Just 3% of world’s ecosystems remain intact, study suggests
Just 3% of the world’s land remains ecologically intact with healthy populations of all its original animals and undisturbed habitat, a study suggests.
These fragments of wilderness undamaged by human activities are mainly in parts of the Amazon and Congo tropical forests, east Siberian and northern Canadian forests and tundra, and the Sahara. Invasive alien species including cats, foxes, rabbits, goats and camels have had a major impact on native species in Australia, with the study finding no intact areas left.
The researchers suggest reintroducing a small number of important species to some damaged areas, such as elephants or wolves – a move that could restore up to 20% of the world’s land to ecological intactness.
Artificial intelligence and the future of warfare
Artificial intelligence is changing the world we live in. It will redefine the workplace and have significant implications for everything we do, probably by the end of this decade. Some AI applications are already a part of our everyday lives, such as intelligent car navigation systems.
So, what is artificial intelligence? AI can be defined as ‘the ability of machines to perform tasks that normally require human intelligence’. AI has in fact been around for several decades. The IBM chess-playing computer called ‘Deep Blue’ defeated world chess champion Garry Kasparov as far back as 1997. But the development of AI has been accelerating rapidly in recent years with a substantial increase in the number of real-world applications where AI is now practical.
According to the US Department of Defense’s Joint Artificial Intelligence Center, the reasons for this are more massive datasets, increased computing power, improved machine-learning algorithms, and greater access to open-source code libraries.
Financing Border Wars
The border industry, its financiers and human rights.
This report seeks to explore and highlight the extent of today’s global border security industry, by focusing on the most important geographical markets—Australia, Europe, USA—listing the human rights violations and risks involved in each sector of the industry, profiling important corporate players and putting a spotlight on the key investors in each company.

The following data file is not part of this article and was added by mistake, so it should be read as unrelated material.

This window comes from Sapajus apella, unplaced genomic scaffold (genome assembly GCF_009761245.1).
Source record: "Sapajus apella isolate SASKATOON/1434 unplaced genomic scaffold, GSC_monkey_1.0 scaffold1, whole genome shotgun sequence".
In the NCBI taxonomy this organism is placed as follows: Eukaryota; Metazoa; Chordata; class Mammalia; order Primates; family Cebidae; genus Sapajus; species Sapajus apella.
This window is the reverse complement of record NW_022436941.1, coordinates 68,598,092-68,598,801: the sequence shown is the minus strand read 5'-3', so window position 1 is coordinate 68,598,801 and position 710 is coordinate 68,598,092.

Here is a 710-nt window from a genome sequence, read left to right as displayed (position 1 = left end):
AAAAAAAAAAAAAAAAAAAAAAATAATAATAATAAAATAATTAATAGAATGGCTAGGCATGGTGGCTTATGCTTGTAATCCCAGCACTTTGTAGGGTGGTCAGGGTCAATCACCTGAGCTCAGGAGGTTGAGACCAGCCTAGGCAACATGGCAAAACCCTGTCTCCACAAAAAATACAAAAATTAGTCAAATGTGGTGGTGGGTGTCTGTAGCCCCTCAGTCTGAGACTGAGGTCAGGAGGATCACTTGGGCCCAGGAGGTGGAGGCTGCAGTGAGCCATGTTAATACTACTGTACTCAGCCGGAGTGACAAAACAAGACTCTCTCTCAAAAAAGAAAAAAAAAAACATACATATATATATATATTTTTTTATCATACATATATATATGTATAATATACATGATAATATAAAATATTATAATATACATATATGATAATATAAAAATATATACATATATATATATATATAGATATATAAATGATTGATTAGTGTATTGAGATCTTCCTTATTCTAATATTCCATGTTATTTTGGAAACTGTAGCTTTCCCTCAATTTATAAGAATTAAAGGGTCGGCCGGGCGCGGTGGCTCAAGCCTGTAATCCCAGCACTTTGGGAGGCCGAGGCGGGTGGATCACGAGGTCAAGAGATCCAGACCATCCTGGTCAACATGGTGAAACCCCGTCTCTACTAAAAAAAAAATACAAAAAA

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Do privileged US citizens have better health outcomes?
During the COVID-19 pandemic, privilege—or the lack thereof—and its effects on health have taken on considerable importance.
Privilege can manifest in disparities related to wealth, race, gender, and more. In the pandemic, for instance, the wealth gap between Black and White Americans remained strong, as White families held 84% of total household wealth in the United States. Analysts for the Brookings Institution claim that this gap placed Black families in a less desirable position when COVID-19 struck.
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Climate Security in the United States and Australia: A Human Security Critique
This content was originally written for an undergraduate or Master’s program. It is published as part of our mission to showcase peer-leading papers written by students during their studies. This work can be used for background reading and research, but should not be cited as an expert source or used in place of scholarly articles/books.
Climate change has been recognized as a security issue for the past two decades. However, no actions have been sufficient to prevent the climate insecurity imposed of states, individuals and nature.
The UK Defies Nuclear Treaties and Strengthens Atomic Arsenal
Within three months of the UK’s complete withdrawal from all institutions of the European Union and from the European Atomic Energy Community on January 31, 2020, Prime Minister Boris Johnson has decided to increase by 40 per cent to 260 the country’s nuclear arsenal to “continue to be the leading European Ally within NATO”. Disarmament activists and experts as well as world parliamentarians have criticized the decision.
‘If This Task Was Urgent Before, It’s Crucial Now.’ U.N. Says World Has 10 Months to Get Serious on Climate Goals
The language of diplomacy rarely allows for a true sense of emotion or urgency. But reading between the lines of the latest report commissioned by the United Nations Framework Convention on Climate Change (UNFCCC)—the body representing the 197 member nations of the Paris Agreement to minimize a global average temperature rise this century—the message is clear.
The world has precisely ten months to get our act together if there is to be any hope of staving off a climate catastrophe by the end of the century.
Waste To Energy Technologies to Watch in 2020
The worldwide waste-to-energy (WTE) technologies market is expected to grow by 6.54% by 2025. WTE can be described as a process of using organic waste material into heat or electricity, which is used to power vehicles while saving the environment at the same time.
The primary reason that WTE technology is so popular is the fact that it converts solid waste substances – including paper and plastic – into energy, cost-effectively and sustainably.